#### Abstract

Natural gas marketing has considerably evolved since the early 1990s, when a set of liberalizing rules were passed in both the United States and the European Union that eliminated state-driven regulations in favor of open energy markets. These new rules changed many things in the business of energetics, and therefore new research opportunities arose. Econometric studies about natural gas emerged as an important area of study since natural gas may now be sold and traded in a number of stock markets, each one responding to potentially different behavioral drives. In this work, we present a method to differentiate sets of time series based on a regression model relating price, consumption, supply, and other factors. Our objective is to develop a method to classify different areas, regions, or states into groups or classes that share similar regression parameters. Once obtained, these groups may be used to make assumptions about corresponding natural gas prices in further studies.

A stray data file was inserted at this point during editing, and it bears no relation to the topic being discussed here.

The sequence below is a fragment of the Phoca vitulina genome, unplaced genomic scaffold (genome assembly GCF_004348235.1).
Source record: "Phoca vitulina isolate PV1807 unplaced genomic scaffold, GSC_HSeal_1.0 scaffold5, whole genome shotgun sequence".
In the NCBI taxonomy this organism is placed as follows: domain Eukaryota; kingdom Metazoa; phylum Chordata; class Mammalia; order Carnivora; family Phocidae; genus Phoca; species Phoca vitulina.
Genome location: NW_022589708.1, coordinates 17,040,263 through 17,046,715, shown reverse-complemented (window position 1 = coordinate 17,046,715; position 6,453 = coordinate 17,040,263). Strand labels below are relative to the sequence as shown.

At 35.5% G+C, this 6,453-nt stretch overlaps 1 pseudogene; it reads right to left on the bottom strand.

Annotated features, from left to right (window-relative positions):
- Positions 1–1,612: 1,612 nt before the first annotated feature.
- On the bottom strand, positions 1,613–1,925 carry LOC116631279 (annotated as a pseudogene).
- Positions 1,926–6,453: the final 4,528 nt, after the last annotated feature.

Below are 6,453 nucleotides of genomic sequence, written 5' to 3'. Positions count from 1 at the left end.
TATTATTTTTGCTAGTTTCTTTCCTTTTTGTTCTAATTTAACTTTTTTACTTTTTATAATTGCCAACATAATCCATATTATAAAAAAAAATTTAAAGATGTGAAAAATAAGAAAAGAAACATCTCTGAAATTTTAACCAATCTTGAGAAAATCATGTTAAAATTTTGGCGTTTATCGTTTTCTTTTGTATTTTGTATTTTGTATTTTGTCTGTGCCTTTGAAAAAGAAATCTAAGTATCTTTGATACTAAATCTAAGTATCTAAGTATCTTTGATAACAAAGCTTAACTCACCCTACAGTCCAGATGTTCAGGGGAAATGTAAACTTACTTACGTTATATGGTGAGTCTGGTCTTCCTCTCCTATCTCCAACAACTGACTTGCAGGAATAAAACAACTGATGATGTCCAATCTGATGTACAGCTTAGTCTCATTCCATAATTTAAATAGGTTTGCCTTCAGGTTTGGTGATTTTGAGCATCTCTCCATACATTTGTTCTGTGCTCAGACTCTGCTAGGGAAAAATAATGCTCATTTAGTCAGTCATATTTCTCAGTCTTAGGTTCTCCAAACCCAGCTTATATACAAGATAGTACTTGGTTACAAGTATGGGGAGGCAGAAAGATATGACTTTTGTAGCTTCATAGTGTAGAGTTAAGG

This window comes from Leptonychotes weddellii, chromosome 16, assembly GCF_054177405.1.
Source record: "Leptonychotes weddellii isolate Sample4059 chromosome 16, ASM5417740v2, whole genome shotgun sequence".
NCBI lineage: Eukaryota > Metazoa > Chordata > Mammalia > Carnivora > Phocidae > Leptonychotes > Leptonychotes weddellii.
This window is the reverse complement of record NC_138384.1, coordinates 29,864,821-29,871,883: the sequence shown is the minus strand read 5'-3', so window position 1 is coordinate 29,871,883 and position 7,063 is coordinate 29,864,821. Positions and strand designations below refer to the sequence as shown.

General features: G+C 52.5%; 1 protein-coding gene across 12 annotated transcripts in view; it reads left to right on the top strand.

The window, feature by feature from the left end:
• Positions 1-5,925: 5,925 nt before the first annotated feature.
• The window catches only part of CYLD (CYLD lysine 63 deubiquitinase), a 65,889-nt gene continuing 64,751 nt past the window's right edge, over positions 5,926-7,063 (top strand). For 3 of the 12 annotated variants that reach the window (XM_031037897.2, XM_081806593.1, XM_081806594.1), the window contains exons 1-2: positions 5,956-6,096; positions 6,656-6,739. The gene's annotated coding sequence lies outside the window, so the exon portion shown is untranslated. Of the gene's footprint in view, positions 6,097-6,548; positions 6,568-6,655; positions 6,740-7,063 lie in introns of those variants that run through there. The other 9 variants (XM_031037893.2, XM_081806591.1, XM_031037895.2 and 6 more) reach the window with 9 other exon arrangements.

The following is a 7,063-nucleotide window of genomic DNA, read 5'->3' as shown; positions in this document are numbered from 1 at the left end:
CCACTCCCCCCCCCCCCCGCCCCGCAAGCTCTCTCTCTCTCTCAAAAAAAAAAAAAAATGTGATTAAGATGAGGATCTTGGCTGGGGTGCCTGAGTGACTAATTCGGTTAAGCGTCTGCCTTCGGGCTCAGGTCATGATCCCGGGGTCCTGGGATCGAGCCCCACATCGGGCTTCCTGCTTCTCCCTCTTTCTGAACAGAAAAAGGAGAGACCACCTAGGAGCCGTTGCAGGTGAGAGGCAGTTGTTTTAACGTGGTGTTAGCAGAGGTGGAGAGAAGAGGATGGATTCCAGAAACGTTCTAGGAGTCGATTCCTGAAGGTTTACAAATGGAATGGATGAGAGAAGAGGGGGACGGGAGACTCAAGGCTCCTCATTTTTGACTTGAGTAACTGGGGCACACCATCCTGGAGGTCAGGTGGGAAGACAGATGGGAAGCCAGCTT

#### 1. Introduction

In the early 1990s, several regulations were passed in the US and the European Union [1–3] changing the way natural gas was marketed and traded. Particularly, this liberalization [4] effectively ended a period in which natural gas was a state-driven industry. The liberalization has also created the emergent natural gas markets, as well as a strong demand for models to better tackle the new problems and profit from this new setting [5, 6].

Owing not only to this liberalization, but also to the new local conditions that are more open to competition, new small players entered the natural gas industry, especially at the local scale. Indeed, the US has over 80 interstate, long-distance pipelines [7], serving different regions with various climatic, demographic, economic, and political circumstances. Natural gas usage in Alabama, for example, intuitively is not the same as in Oregon; thus the market dynamics of the fuel are also different, and this, we presume, should be reflected in some way in the econometric data of the states.